However, what is even more impressive- and what Buschbacher’s research uncovered-is that the interosseous membrane does not transfer force laterally, but diagonally between the bones. The radius is quite thick near the wrist but thin near the elbow. The ulna, on the other hand, is thin at the wrist and thick near the elbow. The angle of the membrane ensures that the weaker portions of each bone attach to thicker portions of the other bone. And finally the angle of the membrane is designed to work with the natural stress alignments along the arm when a punch is delivered, it is typically force generated along the line of the radius. The pressure on the radius will cause it to move back slightly, but the angle of the membrane works to keep the bone in place and transfer the forces without any play or slack. (An implication of Buschbacher’s work is that care should be taken not to punch strongly with the middle, ring and pinky fingers because they direct the stress of the punch along the ulna. Buschbacher’s anatomical studies further demonstrated that during a full-twist punch, the ulna and radius wrap around each other-in essence, collapsing onto each other-and the connecting membrane is folded between them. With the membrane slack, it cannot support the structure of the forearm bones. Instead, they bend apart and shift on impact, producing unequal forces in the wrist and resulting in a loss of punching power and a risk of injury at the weakest points of the bones. Conversely, in the three-quarter-twist punch the position of the bones is such that optimal tension in the membrane is maintained throughout the movement.
The muscles of the forearm are also important when punching. The ones that turn the forearm into the palm-up position are called supinator muscles. Those that turn the palm down are called pronator muscles. They oppose each other. If the fist is turned fully palm-up, the supinators are completely contracted and the pronators are completely stretched. Like-wise, when the palm is turned down, the pronators are fully contracted and the supinators fully stretched. In the three quarter-twist position, the pronators and supinators are equalized, each being approximately in the middle of its respective range of motion. The result is muscular balance that contributes to the overall stability of the forearm. In contrast, at the conclusion of the full-twist punch, the supinators are fully stretched and unable to balance the contraction of the pronators. Since these muscle groups help support the wrist, their unbalanced state increases the likelihood of the fist buckling on impact.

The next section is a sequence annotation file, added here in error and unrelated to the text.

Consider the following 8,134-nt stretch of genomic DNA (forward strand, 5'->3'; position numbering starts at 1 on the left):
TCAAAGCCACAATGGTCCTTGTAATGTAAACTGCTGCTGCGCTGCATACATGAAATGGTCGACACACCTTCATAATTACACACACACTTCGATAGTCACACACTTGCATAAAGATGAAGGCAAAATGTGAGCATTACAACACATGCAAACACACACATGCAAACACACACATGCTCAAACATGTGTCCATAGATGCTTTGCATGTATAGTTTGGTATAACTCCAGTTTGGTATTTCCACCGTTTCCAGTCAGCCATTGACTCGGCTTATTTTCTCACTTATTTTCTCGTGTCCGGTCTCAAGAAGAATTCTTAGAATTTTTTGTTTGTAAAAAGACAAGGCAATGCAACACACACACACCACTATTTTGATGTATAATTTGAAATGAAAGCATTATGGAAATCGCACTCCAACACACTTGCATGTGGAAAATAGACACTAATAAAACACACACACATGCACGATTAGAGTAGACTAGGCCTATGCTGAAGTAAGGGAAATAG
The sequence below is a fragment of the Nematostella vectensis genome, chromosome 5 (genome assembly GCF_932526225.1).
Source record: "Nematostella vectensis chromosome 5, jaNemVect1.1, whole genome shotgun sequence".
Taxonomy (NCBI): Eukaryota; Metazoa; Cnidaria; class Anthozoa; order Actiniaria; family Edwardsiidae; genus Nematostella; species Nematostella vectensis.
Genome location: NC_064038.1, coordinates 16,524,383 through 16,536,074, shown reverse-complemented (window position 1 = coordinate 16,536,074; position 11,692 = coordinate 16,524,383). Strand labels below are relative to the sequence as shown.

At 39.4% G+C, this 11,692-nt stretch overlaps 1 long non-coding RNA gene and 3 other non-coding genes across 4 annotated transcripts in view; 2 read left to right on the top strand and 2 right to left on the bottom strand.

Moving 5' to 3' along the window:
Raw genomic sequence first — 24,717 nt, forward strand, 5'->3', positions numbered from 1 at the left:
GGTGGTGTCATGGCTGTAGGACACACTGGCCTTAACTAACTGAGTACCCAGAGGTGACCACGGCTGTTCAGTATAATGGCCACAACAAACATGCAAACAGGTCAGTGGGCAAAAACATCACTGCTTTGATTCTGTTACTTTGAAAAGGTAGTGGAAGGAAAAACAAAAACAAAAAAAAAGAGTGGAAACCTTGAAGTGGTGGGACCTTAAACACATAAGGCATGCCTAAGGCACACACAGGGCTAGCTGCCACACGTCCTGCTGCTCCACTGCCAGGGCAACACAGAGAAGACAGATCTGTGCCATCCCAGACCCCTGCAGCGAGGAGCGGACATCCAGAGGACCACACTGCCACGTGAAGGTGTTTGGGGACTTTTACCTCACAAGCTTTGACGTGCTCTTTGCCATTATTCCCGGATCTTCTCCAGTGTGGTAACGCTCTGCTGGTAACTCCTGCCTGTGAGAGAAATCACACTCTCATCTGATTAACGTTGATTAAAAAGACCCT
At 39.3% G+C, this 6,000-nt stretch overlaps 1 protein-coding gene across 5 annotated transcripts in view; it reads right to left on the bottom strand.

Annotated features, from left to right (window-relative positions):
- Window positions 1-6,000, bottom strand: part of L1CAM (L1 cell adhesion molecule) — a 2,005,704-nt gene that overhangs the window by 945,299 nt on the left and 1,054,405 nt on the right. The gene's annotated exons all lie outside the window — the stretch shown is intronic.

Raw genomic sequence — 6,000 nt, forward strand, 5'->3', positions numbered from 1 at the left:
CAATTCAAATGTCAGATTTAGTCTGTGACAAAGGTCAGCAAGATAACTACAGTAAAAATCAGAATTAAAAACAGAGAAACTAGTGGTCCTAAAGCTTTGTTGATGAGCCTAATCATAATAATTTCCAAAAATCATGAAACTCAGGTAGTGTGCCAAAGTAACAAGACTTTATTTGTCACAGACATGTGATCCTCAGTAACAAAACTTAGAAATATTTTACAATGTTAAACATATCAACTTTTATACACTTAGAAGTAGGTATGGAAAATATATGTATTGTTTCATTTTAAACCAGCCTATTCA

The other notable difference, between the karate-do punch and the karate-jutsu punch is their final position. As mentioned earlier, the karate-do punch lines up with the center of the body, while the karate-jutsu punch is aligned just inside the shoulder. The reason for the karate-jutsu alignment is skeletal mechanics. However, rather than trying to describe this in detail, one need only perform a simple test.
Ask a skilled karateka (karate practitioner) to strike a makiwara (punching board). While he punches, observe the alignment of his fist and shoulder with respect to the makiwara. Regardless of how lie was taught to punch, when lie is actually pounding on the makiwara, he will automatically line up the fist and shoulder. It is impossible to strongly punch the board so that the fist is lined up with the center of the body. Quite simply, the off-centered alignment of the karatejutsu punch is physiologically natural and the karate-do method of aligning the fist with the centerline is not.
Clearly, from the perspective of human structural mechanics, the three-quarter-twist punch is better for hitting hard. Its ideal skeletal and muscular alignment means that more energy can be transferred to the target with less likelihood of injury. But another feature of the punch is that it hurts more to get hit with it. The reason is that the human body is not made up of vertical and horizontal lines; it is made of angles and curves. The angled fist at the completion of the three-quarter-twist punch fits the contours of the body in such it way that it is simply more effective.
“Most martial artists twist their hand to a full palm-down position when punching,” Buschbacher says. “This weakens the force dissipation from the radius to the ulna by the interosseous membrane of the forearm. An alternative 45-degree angle [threequarter turn punch] is recommended instead. It creates a better alignment of the bones and interosseous membrane; however, many martial artists will be reluctant to make this change.”